Have a quick look at this item. Talks about the rescinding of a red card an Ipswich player received in the FA Cup tie against Watford on Saturday.
All fine and dandy; the lad is free to play against Wolves tonight and will serve no ban. Doesn’t help with the defeat on Saturday though, does it? And it cannot be argued that the sending off did not influence the game. It clearly did. We played with 10 players for 45 minutes, a massive disadvantage that proved to be totally unnecessary.
I’m not going to have a go at the ref but this is surely a case for video review immediately following the incident. There are a few decisions that change games so dramatically that there should be no doubt the correct decision has been made. A sending off is one. A penalty is another. The ball crossing the line or not for a goal is a third. I firmly believe that the captain of each side should be able to appeal three decisions in a match and have them assessed by a video ref. If the appeal is upheld, you still have your three strikes. If not, you lose one. It happens in some tennis tournaments already and adds to the excitement rather than diminishing it. Rugby and cricket have adopted video for key decisions too.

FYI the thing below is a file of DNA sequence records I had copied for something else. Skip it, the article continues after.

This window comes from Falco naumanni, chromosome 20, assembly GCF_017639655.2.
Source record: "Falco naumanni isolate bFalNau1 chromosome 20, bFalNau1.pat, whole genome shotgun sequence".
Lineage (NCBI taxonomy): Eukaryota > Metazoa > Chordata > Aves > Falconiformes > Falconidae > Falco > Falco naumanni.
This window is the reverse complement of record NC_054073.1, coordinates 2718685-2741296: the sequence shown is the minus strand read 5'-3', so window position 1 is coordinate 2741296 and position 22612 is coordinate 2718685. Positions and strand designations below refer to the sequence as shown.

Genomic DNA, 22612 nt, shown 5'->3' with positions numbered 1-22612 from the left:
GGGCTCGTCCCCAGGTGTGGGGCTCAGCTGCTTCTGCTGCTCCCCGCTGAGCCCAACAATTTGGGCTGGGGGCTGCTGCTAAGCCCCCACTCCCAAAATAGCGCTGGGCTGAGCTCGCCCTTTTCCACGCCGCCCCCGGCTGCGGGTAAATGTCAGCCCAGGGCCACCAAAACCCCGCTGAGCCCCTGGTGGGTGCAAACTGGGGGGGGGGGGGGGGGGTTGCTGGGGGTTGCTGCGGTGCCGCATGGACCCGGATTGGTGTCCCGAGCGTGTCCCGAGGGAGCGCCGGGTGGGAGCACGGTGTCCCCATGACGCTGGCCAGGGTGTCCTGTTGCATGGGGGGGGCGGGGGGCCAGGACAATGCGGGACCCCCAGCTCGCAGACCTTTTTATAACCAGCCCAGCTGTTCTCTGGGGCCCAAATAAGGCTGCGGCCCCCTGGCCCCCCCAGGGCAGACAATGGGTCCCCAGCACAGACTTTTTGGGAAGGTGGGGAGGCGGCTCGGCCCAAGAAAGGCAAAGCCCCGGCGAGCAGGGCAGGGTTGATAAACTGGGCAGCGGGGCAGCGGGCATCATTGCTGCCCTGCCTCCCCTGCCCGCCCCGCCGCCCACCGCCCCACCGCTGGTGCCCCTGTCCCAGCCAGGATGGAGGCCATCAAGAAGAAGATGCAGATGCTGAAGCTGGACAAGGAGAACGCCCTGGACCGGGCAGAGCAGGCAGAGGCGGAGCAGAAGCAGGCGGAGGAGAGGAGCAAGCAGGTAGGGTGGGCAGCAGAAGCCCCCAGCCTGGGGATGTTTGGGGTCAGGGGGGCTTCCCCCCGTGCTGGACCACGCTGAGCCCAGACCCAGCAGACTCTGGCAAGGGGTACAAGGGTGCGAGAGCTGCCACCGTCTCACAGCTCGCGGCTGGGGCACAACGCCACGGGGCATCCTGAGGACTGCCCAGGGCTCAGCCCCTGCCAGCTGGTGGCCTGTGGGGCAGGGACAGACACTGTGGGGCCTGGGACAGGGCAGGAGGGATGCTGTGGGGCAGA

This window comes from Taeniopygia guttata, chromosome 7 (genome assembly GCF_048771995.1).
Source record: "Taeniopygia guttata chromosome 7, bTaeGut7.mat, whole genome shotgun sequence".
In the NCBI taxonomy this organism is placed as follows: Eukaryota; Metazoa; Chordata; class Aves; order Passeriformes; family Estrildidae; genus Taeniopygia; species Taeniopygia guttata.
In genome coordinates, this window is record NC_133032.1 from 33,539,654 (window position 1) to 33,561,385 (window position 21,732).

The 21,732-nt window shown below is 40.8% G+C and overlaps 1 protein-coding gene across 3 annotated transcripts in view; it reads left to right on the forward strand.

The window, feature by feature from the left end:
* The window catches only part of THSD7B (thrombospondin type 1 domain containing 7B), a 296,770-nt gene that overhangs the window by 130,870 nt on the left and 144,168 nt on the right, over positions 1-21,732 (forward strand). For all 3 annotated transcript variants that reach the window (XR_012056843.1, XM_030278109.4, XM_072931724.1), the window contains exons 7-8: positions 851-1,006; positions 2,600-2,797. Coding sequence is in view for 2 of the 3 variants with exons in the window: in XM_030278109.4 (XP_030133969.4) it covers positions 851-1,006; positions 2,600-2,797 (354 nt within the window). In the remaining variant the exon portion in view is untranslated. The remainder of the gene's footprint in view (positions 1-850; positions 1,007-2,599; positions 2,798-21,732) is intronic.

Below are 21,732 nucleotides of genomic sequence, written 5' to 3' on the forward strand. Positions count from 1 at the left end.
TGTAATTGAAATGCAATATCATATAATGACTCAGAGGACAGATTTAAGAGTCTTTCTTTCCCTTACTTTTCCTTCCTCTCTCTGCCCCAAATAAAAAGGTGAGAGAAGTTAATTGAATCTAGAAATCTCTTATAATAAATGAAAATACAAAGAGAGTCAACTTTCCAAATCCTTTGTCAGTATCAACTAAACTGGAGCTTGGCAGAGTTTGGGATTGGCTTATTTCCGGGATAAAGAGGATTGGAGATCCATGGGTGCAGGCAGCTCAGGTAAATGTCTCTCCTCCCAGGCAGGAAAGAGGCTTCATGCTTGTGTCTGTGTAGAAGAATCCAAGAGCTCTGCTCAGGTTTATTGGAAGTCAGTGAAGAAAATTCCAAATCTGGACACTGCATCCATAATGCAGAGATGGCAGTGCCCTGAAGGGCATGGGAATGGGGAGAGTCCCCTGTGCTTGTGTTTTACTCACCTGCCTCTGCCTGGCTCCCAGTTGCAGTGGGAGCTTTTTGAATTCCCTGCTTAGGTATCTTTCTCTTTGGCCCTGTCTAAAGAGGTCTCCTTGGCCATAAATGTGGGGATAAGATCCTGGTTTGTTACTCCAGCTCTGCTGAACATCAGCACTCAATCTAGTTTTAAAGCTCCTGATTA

Crucially, it does not undermine the official. Actually, they often get it right. And before the cries of anguish over how it will strangle the spectacle gain too much volume, I suspect that most decisions could be reviewed in the time it takes for the average milling throng of outraged players to be waved away by the referee to allow a restart.
So much can rest on a game these days. Jobs can be lost. Teams relegated with the disastrous financial implications that can have. And in this particular case, a good footballing spectacle was ruined by a wrong decision. Fans deserve better than that. And referees need all the help they can get because they truly are alone out there.
Football must look at technology and use it appropriately. This is appropriate and it will not ruin the pint-after-the-match debate one jot because three appeals is not a big number in 90 minutes. Think about it.